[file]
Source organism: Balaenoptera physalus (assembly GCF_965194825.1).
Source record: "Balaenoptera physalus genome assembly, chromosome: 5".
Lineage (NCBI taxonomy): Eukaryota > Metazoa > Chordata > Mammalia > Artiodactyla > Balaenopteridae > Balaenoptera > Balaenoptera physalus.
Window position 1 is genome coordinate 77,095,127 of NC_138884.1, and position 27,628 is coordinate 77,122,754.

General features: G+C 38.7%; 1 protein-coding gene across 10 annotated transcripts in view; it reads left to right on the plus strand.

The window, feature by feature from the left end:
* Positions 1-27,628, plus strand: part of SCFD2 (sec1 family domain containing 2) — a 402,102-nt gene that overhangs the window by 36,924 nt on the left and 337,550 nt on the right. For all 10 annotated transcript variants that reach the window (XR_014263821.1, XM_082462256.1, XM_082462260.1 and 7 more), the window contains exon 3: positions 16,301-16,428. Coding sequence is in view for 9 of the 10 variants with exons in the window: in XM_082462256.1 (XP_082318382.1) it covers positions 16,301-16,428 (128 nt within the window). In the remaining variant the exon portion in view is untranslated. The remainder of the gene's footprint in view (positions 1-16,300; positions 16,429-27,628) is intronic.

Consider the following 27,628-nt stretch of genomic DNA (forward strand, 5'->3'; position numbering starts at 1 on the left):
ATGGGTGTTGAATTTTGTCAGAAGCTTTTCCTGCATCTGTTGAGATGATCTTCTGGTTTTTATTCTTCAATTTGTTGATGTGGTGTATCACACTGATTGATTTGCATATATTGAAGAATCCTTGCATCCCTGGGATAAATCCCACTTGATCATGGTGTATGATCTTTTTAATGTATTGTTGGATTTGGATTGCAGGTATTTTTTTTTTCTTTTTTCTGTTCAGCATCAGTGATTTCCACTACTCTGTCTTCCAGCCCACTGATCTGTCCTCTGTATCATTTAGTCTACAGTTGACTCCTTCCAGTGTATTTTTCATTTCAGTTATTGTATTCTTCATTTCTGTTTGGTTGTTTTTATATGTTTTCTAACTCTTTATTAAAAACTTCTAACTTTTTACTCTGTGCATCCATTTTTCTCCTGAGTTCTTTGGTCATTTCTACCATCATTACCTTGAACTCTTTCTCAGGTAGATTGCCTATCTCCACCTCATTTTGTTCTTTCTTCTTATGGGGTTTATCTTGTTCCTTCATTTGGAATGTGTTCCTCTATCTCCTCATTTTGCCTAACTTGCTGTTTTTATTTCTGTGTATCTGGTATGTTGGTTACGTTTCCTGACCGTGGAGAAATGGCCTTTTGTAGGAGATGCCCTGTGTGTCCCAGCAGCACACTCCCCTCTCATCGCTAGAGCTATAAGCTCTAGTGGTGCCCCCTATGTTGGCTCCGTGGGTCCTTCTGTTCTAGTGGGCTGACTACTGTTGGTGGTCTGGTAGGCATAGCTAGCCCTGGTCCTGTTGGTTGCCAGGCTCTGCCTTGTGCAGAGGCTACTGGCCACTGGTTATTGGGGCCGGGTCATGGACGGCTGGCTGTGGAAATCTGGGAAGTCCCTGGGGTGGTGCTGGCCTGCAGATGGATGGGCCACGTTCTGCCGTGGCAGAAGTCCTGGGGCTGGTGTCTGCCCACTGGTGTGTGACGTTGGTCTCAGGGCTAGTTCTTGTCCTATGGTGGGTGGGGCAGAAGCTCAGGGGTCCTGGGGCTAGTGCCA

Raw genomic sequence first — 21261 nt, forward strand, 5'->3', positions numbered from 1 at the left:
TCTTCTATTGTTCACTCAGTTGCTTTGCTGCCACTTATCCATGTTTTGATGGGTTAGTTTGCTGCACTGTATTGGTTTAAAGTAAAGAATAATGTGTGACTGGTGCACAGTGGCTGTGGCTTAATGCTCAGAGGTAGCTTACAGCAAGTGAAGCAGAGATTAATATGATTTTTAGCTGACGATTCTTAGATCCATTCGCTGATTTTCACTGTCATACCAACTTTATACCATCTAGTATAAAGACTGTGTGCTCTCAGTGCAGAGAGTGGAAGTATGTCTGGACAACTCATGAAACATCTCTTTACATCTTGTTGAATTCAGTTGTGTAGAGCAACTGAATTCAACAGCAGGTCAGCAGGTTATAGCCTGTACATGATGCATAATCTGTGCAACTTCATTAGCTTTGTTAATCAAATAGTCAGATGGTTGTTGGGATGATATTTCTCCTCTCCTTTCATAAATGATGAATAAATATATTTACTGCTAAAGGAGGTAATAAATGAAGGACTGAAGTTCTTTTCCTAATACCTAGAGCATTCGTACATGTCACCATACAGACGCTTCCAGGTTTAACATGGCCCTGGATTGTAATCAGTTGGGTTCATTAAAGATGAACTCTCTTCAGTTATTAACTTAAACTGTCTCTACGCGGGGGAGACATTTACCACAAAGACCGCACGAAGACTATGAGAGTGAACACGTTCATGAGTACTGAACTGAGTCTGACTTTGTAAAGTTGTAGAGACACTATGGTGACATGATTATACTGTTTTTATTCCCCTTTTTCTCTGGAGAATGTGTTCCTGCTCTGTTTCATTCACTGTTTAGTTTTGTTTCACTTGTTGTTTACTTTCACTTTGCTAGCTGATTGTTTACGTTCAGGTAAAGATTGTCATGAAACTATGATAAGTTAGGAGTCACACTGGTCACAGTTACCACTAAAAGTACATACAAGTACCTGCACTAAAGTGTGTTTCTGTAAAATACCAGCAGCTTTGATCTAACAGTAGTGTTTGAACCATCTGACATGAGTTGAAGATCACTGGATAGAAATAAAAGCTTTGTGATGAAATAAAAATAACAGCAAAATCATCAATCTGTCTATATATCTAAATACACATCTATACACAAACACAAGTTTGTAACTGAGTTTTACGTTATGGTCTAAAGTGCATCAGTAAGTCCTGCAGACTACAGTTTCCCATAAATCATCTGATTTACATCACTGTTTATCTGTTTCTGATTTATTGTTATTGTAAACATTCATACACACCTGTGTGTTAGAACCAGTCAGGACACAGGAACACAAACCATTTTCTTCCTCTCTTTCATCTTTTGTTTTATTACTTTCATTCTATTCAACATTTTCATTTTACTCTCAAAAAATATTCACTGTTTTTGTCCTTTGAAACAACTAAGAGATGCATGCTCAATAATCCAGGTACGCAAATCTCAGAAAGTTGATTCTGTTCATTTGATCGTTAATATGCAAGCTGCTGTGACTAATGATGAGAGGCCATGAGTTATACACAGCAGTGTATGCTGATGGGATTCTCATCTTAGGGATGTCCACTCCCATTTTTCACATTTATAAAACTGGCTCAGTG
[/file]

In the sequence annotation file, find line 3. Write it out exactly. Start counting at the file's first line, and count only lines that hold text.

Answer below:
Lineage (NCBI taxonomy): Eukaryota > Metazoa > Chordata > Mammalia > Artiodactyla > Balaenopteridae > Balaenoptera > Balaenoptera physalus.